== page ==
The Psychology of Humour

Humour is having the experience of provoked laughter along with amusement. The term derives from the humoral medicine of the ancient Greeks, which taught that the balance of fluids in the human body known as humours (body fluid) controlled human health and emotion, although the theory has its roots and origins in Ancient Egyptian medicine or Mesopotamia, it was the Greek physician Hippocrates (460–370 BC) who developed it into a medical theory. He believed certain human moods, emotions and behaviors were caused by an excess or lack of body fluids called "humors".

People of all ages and cultures respond to humour. Most people are able to experience humour, be amused, smile or laugh at something funny and are considered to have a sense of humour. The hypothetical person lacking a sense of humour would likely find the behaviour inducing it to be inexplicable, strange, or even irrational. Though ultimately decided by personal taste, the extent to which a person finds something humorous depends on a host of variables, including geographical location, culture, maturity, level of education, intelligence and context.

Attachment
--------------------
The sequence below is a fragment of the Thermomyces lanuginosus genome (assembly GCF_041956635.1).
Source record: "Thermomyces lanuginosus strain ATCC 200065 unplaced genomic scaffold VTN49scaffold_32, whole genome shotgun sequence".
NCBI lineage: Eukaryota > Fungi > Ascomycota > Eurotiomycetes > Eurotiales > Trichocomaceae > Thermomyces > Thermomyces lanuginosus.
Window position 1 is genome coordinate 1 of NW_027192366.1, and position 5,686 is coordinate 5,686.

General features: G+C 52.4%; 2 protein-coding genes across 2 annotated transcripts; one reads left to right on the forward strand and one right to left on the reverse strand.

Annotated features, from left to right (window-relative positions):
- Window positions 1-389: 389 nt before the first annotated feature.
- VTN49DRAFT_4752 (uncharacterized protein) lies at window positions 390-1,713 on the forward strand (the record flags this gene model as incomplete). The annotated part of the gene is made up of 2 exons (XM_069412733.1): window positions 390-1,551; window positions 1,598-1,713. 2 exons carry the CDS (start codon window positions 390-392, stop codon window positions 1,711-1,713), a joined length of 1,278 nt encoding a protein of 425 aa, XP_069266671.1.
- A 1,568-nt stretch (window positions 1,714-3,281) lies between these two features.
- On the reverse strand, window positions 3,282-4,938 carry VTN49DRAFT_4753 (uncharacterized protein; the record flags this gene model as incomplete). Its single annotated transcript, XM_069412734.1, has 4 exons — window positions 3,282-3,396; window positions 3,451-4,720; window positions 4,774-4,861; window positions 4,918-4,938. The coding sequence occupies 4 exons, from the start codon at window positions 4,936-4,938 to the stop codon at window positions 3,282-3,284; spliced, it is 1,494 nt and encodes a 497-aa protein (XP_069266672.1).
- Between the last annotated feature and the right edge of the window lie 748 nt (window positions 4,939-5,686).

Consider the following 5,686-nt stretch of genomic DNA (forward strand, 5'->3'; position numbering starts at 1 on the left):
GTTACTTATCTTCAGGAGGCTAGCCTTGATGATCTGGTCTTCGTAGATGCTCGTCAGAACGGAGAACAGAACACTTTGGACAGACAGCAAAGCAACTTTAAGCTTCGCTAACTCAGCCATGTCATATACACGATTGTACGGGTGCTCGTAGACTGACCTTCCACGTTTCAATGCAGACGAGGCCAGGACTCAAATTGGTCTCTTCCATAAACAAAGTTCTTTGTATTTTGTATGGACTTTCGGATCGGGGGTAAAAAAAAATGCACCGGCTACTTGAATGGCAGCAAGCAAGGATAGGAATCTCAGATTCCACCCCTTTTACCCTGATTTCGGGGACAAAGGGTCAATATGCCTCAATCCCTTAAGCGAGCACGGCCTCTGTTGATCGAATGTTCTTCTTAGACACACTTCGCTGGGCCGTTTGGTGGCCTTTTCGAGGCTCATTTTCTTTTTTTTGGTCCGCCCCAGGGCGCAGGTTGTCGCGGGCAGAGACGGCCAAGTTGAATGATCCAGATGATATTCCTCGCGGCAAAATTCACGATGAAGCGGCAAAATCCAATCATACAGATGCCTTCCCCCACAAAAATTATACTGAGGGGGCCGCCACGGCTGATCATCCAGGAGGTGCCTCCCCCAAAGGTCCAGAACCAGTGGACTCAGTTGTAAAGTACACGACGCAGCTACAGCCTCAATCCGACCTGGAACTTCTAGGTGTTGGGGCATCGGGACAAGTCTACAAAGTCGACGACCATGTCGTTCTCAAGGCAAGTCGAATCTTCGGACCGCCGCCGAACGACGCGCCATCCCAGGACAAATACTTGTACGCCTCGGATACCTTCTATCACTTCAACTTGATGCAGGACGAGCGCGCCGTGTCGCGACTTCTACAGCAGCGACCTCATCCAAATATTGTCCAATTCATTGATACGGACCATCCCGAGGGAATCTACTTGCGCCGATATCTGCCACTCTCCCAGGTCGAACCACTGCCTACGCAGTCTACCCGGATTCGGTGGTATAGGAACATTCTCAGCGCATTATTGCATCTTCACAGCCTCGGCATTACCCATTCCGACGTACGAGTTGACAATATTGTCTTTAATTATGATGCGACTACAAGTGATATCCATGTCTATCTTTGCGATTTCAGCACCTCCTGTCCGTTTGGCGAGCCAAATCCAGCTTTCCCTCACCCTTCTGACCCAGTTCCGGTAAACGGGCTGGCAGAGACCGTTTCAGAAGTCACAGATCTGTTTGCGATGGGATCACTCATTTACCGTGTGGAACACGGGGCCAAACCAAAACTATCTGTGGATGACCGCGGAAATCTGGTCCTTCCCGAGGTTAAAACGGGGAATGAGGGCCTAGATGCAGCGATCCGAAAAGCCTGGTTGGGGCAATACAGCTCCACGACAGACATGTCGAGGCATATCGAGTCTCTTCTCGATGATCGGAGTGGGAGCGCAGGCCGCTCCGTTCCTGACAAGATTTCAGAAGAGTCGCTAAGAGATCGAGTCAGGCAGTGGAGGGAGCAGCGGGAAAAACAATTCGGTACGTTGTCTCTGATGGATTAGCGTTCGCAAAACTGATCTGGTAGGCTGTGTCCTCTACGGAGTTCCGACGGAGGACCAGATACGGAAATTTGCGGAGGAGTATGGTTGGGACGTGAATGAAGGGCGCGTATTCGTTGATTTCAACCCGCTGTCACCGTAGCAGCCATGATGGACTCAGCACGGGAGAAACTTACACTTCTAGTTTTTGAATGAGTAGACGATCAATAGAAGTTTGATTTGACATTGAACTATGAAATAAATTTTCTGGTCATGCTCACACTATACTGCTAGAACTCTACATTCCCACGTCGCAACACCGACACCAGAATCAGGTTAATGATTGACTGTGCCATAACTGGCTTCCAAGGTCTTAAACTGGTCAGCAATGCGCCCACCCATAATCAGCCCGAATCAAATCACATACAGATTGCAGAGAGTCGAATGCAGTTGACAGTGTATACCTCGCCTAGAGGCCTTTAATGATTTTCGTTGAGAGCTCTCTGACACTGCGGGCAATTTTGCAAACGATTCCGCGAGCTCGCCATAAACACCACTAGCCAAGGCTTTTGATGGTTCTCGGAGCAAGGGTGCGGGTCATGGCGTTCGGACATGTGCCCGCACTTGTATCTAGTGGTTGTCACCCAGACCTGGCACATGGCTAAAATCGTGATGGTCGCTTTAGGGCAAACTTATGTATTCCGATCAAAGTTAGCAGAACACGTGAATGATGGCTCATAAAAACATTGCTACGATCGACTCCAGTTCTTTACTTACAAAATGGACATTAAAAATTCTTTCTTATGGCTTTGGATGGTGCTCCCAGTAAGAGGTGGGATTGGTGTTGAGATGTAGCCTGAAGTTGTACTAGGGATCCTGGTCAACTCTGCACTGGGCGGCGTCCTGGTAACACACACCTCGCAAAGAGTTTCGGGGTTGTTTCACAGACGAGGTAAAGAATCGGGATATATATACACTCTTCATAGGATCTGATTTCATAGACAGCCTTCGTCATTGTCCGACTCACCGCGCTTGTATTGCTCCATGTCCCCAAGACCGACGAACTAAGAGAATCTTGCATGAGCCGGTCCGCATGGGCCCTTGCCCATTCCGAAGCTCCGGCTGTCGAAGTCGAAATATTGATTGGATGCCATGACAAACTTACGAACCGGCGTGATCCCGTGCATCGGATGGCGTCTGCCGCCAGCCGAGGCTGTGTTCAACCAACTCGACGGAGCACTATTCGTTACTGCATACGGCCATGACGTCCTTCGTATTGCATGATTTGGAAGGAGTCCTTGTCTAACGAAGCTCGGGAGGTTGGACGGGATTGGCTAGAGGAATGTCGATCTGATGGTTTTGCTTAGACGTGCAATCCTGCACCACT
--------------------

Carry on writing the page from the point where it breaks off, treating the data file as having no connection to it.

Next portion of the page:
For example, young children may favour a puppet show or cartoons, whose physical nature makes it accessible to them. By contrast, more sophisticated forms of humour such as satire require an understanding of its social meaning and context, and thus tend to appeal to a more mature audience.

If you can find a reason to laugh every day, you'll find that your mood will improve, your relationships with others will seem more meaningful and effortless, and life's hurdles won't seem so daunting - Dr Cynthia Thaik Enjoy the Laugh Out Loud videos and if they don't provoke your sense of humour, find ones that do and laugh out loud 🤣

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